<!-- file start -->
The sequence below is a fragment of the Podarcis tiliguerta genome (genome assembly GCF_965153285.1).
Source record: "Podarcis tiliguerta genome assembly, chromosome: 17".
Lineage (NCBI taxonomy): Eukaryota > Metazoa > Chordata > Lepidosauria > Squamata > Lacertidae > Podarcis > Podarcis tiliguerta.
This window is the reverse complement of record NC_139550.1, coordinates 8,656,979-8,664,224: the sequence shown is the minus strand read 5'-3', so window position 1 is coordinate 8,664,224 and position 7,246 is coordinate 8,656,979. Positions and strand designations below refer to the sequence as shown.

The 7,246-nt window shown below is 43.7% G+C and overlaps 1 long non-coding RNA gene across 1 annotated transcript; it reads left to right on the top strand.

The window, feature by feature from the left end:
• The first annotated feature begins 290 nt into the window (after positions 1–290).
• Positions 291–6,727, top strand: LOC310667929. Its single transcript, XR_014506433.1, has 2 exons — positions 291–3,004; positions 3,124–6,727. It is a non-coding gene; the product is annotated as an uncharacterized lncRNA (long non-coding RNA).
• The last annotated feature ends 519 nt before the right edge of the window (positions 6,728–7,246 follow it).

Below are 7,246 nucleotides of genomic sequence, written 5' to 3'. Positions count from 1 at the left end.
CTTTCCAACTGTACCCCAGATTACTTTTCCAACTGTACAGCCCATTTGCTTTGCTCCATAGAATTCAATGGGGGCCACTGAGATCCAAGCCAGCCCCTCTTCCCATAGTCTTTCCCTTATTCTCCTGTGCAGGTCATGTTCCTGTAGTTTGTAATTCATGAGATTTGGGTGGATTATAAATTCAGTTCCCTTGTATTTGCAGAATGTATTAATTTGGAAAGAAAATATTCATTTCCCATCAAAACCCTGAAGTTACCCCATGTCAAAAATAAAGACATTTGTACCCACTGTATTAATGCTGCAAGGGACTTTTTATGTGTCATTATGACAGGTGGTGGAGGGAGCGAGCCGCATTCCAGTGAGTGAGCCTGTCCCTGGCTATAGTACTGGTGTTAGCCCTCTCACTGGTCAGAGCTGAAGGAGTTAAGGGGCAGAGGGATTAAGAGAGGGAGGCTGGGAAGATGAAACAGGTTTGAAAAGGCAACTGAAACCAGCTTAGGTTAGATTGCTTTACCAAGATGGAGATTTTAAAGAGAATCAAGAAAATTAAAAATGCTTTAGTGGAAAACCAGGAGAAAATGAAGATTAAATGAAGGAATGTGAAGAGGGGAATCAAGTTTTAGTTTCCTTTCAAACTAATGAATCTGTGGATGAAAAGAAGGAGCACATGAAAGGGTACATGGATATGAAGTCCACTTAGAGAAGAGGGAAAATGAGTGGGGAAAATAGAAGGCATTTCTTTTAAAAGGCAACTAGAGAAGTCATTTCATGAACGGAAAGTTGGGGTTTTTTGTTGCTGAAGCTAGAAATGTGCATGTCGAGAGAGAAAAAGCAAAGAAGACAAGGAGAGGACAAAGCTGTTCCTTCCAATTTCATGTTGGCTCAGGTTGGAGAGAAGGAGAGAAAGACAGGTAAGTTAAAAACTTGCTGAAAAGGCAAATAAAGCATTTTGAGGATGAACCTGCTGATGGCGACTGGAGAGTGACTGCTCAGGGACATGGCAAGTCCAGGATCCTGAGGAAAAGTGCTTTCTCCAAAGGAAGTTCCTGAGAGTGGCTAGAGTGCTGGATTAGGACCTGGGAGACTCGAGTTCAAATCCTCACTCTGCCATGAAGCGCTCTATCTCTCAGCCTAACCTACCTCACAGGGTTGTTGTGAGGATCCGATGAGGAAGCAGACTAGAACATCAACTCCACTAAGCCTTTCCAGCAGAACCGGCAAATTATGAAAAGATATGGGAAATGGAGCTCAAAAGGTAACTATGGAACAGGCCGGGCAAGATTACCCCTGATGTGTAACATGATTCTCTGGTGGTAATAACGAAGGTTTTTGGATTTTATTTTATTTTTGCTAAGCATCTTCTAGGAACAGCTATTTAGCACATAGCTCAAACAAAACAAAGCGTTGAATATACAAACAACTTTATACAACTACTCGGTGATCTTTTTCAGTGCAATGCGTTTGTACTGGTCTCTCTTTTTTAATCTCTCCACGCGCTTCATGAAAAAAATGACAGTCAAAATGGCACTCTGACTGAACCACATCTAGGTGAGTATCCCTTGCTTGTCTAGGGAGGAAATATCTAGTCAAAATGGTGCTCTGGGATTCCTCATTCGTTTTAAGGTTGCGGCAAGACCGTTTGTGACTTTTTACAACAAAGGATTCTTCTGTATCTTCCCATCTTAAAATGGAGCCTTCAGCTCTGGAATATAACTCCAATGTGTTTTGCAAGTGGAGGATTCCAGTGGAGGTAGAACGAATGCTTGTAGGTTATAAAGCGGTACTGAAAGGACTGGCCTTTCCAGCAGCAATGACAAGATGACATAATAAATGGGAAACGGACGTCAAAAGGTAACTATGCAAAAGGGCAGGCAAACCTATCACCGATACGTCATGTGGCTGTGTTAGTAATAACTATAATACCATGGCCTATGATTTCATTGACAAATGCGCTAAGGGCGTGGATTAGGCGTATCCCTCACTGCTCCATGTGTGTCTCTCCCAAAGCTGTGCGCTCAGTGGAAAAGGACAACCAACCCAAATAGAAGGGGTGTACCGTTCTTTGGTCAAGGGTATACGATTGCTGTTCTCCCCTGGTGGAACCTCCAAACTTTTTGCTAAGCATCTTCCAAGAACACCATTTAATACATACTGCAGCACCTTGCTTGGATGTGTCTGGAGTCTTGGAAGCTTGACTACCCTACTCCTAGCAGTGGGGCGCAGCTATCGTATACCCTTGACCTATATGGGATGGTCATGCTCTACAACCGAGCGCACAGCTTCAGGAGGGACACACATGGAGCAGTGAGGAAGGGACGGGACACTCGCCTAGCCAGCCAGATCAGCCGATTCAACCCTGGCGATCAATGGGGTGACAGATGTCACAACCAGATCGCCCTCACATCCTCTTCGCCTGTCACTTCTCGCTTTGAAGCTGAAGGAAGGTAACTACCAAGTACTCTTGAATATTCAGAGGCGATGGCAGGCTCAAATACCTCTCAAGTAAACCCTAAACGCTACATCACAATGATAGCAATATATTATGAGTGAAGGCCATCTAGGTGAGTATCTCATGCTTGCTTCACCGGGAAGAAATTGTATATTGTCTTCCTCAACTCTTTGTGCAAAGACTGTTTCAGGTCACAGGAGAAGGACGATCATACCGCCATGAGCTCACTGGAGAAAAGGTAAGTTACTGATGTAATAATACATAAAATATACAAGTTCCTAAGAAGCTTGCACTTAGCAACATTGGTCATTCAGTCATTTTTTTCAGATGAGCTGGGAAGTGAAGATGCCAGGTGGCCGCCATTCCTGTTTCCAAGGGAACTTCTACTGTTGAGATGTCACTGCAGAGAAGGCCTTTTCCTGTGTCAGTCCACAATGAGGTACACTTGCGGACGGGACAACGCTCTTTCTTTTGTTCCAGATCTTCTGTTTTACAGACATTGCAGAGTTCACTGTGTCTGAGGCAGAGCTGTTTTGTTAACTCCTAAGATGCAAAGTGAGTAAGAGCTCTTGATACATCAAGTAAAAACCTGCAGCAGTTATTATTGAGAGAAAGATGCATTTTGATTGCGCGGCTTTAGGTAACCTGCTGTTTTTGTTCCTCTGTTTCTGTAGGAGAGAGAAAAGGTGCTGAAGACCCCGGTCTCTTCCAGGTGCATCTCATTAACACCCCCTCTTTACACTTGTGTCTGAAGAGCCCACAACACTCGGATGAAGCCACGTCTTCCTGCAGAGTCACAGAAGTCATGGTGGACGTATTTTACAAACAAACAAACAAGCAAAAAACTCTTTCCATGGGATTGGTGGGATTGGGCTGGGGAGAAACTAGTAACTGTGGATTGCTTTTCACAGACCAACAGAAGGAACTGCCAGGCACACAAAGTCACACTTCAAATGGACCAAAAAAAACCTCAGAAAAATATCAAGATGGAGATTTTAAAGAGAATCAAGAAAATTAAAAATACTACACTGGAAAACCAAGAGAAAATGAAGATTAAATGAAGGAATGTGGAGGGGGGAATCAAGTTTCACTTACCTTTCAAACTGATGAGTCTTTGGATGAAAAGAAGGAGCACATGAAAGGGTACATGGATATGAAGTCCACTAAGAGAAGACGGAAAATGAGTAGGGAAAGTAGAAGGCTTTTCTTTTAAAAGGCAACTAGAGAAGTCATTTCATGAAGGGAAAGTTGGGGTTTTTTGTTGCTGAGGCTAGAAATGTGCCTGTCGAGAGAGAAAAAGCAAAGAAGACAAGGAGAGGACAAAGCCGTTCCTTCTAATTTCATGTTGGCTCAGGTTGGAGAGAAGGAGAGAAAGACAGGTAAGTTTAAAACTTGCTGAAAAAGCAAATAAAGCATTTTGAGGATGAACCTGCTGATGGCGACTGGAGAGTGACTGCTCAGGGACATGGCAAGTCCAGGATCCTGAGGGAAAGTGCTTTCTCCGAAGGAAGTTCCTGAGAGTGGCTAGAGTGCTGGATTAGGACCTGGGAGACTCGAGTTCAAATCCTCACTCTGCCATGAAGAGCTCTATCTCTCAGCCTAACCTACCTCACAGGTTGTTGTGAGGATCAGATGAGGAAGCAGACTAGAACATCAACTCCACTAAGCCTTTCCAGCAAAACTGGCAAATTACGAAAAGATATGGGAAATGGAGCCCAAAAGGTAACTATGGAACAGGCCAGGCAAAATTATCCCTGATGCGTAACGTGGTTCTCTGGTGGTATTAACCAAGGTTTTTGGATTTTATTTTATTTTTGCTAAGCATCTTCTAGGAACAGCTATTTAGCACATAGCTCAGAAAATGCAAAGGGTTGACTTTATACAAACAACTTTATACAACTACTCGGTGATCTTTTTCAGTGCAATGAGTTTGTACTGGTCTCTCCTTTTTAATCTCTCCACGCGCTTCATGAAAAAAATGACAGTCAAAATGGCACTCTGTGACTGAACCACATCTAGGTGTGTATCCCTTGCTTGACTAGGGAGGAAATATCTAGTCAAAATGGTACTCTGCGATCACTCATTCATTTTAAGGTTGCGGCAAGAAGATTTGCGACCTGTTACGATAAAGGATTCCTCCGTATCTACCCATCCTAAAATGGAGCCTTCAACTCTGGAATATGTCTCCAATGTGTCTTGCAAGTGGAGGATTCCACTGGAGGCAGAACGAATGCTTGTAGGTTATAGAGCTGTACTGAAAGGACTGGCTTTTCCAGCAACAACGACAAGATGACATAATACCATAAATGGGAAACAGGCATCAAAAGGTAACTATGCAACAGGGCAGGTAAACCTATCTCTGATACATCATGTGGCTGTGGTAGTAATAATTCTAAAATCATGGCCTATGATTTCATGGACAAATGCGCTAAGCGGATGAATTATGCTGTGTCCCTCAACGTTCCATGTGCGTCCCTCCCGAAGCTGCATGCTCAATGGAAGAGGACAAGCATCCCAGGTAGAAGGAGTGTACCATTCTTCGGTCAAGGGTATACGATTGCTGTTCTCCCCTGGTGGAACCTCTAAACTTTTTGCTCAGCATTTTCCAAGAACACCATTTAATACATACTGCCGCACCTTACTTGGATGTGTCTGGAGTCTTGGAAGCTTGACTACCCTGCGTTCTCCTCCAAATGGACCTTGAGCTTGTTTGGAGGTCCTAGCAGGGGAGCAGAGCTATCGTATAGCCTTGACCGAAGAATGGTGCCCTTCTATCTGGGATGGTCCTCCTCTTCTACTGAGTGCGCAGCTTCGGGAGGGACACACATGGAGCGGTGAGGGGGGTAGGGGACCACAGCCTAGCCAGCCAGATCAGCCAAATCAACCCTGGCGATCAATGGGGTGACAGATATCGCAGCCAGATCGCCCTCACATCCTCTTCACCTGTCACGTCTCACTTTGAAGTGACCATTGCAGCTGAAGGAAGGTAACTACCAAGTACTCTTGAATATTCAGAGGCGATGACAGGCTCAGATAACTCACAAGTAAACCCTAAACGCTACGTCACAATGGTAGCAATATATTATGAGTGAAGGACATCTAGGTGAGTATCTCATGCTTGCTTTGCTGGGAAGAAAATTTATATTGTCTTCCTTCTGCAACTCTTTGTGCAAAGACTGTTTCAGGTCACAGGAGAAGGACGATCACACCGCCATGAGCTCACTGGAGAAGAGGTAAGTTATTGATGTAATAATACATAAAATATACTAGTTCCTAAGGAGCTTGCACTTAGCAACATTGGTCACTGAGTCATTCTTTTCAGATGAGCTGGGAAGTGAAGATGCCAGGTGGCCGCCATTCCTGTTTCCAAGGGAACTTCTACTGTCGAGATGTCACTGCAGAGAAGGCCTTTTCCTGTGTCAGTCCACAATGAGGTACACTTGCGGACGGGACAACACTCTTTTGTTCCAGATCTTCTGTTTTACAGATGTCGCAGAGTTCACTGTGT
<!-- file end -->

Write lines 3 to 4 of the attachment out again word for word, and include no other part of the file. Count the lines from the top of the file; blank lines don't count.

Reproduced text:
Lineage (NCBI taxonomy): Eukaryota > Metazoa > Chordata > Lepidosauria > Squamata > Lacertidae > Podarcis > Podarcis tiliguerta.
This window is the reverse complement of record NC_139550.1, coordinates 8,656,979-8,664,224: the sequence shown is the minus strand read 5'-3', so window position 1 is coordinate 8,664,224 and position 7,246 is coordinate 8,656,979. Positions and strand designations below refer to the sequence as shown.